, Volume 5, Issue 1, pp 80-84

The effect of dietary sterculic acid on the hepatic lipids of rainbow trout

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Abstract

Groups of young rainbow trout (5 g) were fed a basal diet containing 9% salmon oil and 1% tristearin with 0, 100 or 200 ppm methyl sterculate. Liver lipids were separated into polar and nonpolar fractions and the fatty acids quantitatively analyzed. Significant elevations of the stearic-oleic and the palmiticpalmitoleic ratios were found in liver fatty acid composition 10 days after the feeding trial began. Liver triglycerides of fish fed methyl sterculate for 87 days contained only 2–3% docosahexenoic acid as compared to 10.69% in control trout, suggesting an effect on the biosynthesis of long chain polyunsaturates. Dietary cyclopropenoid fatty acids (CPFA) suppressed growth rate during the first part of the 200 day feeding trial. After 90 days no differences in the rate of weight gain were observed between the control and CPFA groups. A seven day feeding trial with 0, 5, 20, 50 and 100 ppm CPFA resulted in a maximum change in the stearic-oleic ratio at 50 and 100 ppm levels. All levels of CPFA increased this ratio and caused marked alterations in the cellular morphology of the liver.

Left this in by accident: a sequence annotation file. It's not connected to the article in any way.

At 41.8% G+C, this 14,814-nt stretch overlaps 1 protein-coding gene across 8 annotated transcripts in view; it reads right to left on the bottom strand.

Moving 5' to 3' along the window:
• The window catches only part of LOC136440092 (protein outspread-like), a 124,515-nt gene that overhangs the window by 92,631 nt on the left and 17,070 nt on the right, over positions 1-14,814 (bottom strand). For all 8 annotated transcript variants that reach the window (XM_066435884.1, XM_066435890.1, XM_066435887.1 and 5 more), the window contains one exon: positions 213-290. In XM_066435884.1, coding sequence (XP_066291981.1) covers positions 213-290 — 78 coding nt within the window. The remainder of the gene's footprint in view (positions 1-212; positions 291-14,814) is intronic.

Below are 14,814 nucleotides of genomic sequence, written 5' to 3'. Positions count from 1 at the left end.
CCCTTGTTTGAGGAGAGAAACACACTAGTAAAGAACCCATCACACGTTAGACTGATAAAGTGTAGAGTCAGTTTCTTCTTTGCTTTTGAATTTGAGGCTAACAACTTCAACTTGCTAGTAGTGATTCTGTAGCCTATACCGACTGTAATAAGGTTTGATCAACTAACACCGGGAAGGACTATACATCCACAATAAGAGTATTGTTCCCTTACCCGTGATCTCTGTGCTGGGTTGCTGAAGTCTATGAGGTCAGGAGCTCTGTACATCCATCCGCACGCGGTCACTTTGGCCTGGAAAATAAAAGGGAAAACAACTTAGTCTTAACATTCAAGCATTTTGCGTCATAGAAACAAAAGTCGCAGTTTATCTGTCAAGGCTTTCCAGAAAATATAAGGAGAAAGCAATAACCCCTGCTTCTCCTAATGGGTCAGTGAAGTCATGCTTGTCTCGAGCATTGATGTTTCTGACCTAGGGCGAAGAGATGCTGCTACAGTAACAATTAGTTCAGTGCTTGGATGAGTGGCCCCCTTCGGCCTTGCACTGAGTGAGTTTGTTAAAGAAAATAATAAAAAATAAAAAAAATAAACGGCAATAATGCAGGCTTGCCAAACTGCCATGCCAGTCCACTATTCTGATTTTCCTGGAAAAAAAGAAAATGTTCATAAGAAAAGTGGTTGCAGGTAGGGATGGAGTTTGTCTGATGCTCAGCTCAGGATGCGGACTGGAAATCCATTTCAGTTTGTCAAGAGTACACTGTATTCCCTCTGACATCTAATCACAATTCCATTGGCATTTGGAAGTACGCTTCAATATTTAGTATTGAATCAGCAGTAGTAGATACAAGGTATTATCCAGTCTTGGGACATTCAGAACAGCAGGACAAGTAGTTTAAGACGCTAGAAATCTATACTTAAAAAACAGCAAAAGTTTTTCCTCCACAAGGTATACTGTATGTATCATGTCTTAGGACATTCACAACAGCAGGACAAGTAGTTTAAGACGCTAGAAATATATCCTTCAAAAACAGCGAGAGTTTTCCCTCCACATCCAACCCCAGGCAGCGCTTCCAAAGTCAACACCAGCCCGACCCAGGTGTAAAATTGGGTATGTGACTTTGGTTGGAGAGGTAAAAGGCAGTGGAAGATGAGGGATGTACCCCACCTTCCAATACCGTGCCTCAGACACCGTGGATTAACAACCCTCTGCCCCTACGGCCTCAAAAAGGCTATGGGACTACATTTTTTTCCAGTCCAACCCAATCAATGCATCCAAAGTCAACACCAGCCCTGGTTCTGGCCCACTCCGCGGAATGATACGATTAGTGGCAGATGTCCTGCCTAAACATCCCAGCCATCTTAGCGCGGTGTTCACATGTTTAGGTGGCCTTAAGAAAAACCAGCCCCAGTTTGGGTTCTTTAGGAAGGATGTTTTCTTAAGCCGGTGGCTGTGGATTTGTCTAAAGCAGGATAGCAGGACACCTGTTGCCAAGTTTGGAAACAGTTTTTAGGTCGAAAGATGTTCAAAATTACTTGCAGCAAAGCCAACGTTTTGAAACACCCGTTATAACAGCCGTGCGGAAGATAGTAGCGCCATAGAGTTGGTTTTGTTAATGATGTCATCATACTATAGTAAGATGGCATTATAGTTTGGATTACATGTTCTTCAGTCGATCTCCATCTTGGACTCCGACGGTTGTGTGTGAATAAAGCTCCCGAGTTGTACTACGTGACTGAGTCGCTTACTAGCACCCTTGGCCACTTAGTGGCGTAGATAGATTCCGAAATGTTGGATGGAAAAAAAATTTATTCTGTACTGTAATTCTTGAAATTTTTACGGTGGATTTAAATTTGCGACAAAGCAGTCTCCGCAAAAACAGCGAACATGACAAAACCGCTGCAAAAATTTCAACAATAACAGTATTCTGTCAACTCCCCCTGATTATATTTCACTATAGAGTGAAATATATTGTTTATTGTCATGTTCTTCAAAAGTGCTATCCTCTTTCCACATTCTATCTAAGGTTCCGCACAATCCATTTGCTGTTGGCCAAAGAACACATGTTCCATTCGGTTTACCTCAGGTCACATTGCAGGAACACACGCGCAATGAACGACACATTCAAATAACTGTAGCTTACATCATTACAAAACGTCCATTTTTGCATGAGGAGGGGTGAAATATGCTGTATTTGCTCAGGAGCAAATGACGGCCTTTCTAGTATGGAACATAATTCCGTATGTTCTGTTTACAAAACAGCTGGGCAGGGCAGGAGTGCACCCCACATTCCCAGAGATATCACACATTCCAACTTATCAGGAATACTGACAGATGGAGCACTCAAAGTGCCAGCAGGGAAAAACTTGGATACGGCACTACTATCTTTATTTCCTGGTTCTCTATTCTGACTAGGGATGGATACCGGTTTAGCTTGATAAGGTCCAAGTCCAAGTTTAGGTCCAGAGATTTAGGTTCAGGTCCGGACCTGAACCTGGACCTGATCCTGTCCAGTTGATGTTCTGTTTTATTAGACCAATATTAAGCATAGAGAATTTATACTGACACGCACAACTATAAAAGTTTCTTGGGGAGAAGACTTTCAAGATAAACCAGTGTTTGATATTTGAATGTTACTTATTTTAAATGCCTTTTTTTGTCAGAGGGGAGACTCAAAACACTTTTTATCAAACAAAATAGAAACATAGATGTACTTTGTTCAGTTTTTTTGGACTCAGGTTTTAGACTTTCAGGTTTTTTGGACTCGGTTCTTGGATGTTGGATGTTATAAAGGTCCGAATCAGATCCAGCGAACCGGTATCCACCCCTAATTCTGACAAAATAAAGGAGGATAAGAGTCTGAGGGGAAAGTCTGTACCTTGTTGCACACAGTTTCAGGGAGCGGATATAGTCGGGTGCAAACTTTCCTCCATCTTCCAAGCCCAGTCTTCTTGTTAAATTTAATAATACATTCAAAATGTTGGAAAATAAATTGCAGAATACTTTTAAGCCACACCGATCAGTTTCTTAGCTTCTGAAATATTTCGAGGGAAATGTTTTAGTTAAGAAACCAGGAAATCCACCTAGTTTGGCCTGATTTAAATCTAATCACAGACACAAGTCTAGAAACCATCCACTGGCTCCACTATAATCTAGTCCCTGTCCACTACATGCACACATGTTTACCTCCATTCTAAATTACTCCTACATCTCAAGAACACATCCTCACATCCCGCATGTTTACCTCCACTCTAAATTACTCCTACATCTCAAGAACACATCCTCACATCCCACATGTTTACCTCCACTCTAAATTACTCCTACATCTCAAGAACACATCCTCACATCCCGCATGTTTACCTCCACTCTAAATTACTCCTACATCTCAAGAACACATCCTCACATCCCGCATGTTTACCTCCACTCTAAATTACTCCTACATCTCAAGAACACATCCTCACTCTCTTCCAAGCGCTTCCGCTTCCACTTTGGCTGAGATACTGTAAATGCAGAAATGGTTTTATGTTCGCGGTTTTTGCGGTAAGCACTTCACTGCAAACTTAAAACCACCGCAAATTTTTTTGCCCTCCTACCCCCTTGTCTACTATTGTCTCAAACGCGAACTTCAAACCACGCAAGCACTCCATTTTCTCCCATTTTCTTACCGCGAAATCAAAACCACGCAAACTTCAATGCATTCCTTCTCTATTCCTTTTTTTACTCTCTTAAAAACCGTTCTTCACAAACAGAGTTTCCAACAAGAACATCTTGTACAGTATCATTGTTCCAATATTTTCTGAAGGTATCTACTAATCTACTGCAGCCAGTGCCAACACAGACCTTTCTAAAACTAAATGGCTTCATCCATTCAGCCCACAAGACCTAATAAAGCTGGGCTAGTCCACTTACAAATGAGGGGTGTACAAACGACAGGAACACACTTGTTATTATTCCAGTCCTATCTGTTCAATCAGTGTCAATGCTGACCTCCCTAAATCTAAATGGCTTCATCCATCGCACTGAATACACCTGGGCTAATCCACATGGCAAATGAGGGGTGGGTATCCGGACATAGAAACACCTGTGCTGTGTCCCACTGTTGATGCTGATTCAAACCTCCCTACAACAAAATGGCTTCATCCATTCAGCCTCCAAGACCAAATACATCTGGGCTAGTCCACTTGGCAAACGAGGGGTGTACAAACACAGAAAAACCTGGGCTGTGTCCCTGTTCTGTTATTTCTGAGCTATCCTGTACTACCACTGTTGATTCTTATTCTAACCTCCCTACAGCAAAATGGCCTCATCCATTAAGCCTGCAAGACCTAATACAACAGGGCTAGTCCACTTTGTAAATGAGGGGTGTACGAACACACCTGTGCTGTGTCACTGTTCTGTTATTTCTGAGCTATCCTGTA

Presented in part at the annual meeting of the Federation of American Societies for Experimental Biology, Atlantic City, New Jersey, April, 1968.
Technical Paper No. 2565, Oregon Agricultural Experimental Station.